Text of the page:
Chapter 27

The Oldest Things I know About Our Land

The farm at Lost Creek was owned by a Thomas Bond, one of the Quiet Dell Bonds, I believe, before the two Van Horn generations that owned it. The Quiet Dell Bonds were good business people, coming from Maryland to West Virginia with money and making more in the milling business. They were descendants of Able Bond, a younger brother, we of Richard Bond, and both came West in 1799 with their father, Richard Clayton Bond. The Quiet Dell line had only one living representative in this area that I knew, Kale Bond, who died while this book was being written.

(Illustration 27-1)

The old house at the Lost Creek farm. It had the same floor plan as our house at Jesse Run. Note the granary like the one at Jesse Run and the attached quarters at the rear of the house. The knob at the left rear has been flattened by striping.

Winters were surely colder than they are now before Grandfather bought the Lost Creek farm. Aunt Lotta told me there was a ice house in the corner of the property where the sewage pump station now stands. I think this was before her time, before the farm came into our family. They would cut ice on the creek in front of the house with special saws. The creek was quite wide, and large chunks were drawn out with horses. They cut the ice in pieces that could be lifted into an ice box easily, and stacked it in the ice house. The insulation was saw dust. It was in the walls, and was used to separate the pieces so they wouldn't freeze together. (This is all hearsay, the icehouse was gone before my time, possibly before Aunt Lotta's.)

Grandma Bond had an icebox on her back porch long after the refrigerator came into the house. It was about shoulder high, three feet wide and two deep, painted green. The upper compartment was for food, about one-third of the volume, and the lower for ice. Both were lined with galvanized metal. At the bottom there was a board hinged to swing from the top. You slid a pan behind the door to catch the melt from the ice, and it had to be emptied regularly, or the floor flooded. It was not homemade. In my time it served as a cupboard for odds and ends.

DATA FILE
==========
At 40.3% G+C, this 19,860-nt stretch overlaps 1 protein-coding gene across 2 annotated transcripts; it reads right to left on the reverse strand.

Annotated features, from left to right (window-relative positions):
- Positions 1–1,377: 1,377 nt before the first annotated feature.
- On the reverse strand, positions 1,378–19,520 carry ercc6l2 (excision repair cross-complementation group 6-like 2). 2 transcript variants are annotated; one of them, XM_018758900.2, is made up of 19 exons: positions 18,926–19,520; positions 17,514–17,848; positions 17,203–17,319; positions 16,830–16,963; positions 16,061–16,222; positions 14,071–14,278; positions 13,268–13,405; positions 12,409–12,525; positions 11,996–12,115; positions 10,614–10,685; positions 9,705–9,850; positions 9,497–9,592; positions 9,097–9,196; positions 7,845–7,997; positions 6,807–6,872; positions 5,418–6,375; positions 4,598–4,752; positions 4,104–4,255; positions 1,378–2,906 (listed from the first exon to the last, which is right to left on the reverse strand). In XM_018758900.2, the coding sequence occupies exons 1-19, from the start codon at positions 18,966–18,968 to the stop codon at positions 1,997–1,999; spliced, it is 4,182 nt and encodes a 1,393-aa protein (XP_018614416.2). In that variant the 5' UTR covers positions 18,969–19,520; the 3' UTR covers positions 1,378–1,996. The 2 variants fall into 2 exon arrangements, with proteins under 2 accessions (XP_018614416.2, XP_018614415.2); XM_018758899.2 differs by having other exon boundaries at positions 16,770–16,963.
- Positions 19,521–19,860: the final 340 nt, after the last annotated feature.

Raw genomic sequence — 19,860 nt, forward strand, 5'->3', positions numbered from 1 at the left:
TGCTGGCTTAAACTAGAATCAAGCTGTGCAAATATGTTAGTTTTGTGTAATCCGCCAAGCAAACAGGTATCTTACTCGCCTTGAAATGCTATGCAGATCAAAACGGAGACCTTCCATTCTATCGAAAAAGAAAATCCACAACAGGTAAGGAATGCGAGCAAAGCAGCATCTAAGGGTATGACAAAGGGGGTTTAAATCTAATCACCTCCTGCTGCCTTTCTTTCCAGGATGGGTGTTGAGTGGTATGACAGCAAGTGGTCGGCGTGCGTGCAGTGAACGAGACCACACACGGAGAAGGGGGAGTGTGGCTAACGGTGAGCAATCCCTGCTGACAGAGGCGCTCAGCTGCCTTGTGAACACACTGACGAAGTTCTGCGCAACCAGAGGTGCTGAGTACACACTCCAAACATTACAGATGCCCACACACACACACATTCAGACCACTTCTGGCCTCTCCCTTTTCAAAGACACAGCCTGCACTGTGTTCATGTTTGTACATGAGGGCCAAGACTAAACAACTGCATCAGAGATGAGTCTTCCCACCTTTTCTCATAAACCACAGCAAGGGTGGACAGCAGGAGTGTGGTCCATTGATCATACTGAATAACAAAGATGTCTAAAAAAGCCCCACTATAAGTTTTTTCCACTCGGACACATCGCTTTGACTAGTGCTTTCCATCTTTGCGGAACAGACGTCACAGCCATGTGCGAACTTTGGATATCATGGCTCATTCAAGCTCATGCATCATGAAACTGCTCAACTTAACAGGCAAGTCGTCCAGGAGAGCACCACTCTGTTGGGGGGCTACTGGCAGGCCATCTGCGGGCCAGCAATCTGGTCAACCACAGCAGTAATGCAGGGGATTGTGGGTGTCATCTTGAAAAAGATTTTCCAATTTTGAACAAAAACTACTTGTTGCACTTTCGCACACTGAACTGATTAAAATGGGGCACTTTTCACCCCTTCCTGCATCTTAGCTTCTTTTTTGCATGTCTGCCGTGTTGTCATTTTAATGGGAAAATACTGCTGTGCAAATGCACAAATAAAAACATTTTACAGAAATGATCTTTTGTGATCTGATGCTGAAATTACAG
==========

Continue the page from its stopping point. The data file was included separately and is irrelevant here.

An old sawmill sat behind the barn on a little rise, in the middle of the orchard mentioned above. Dad remembered it. There was a large pile of sawdust that just rotted away. Pictures of the hill taken when the old house was still in existence (that is, before 1932) show the hill pretty well cleared.

The hill was mined shortly after WWI by the Hutchinson Coal Company. This was a very large company with principal offices in Fairmont, New York and Cincinnati. Hutchinson had several mines but the mine opening for coal taken out under the Lost Creek farm was in Hutchinson Hollow, at Mount Clare. There was at least one other mine owned by the same company in Mount Clare, in Florence Hollow.

The coal was cut out by pick, then loaded on coal cars by shovel. The cars were pulled to Mount Clare by mules, and there the coal was loaded on train cars. Most of the workers were immigrants, many Italian. Huge pillars were left in our hill, which made recovery feasible in the late 1990s. My mother, sisters and I were the beneficiaries of this recovery, which was done by United Coals.

(Illustration 27-2)

Cattle in winter

Ralph Sutton, the Vice-President, showed me the map of the mine made by Hutchinson. It was beautiful, and Ralph said it was very accurate. It was on a huge paper backed by burlap five feet by about twenty feet. The scale was one inch to one hundred feet, and the lettering is elegant. Hutchinson kept two men at work full time to plot the progress of the mine.

The hills were seriously eroded when my grandfather bought the farm because corn had been planted on steep hillsides, with rows up and down the slope. There apparently had been a house on the Northeast corner of the farm some time in the past. This I deduce from the lay of the land and the greater erosion in that area.

The highest point on the farm is the highest anywhere around. It was always called "Van Horn Knob" in my youth. Aunt Lotta told me that she and Dad liked to go up there and look back toward the area they knew on Hacker's Creek. They could identify Bear Knob on their grandfather's farm (Booth Bond's farm) by a "snag," or dead tree, that stood on it. Bear Knob is located in Warren District of Upshur County. It is marked on topo maps, almost 1900 feet high.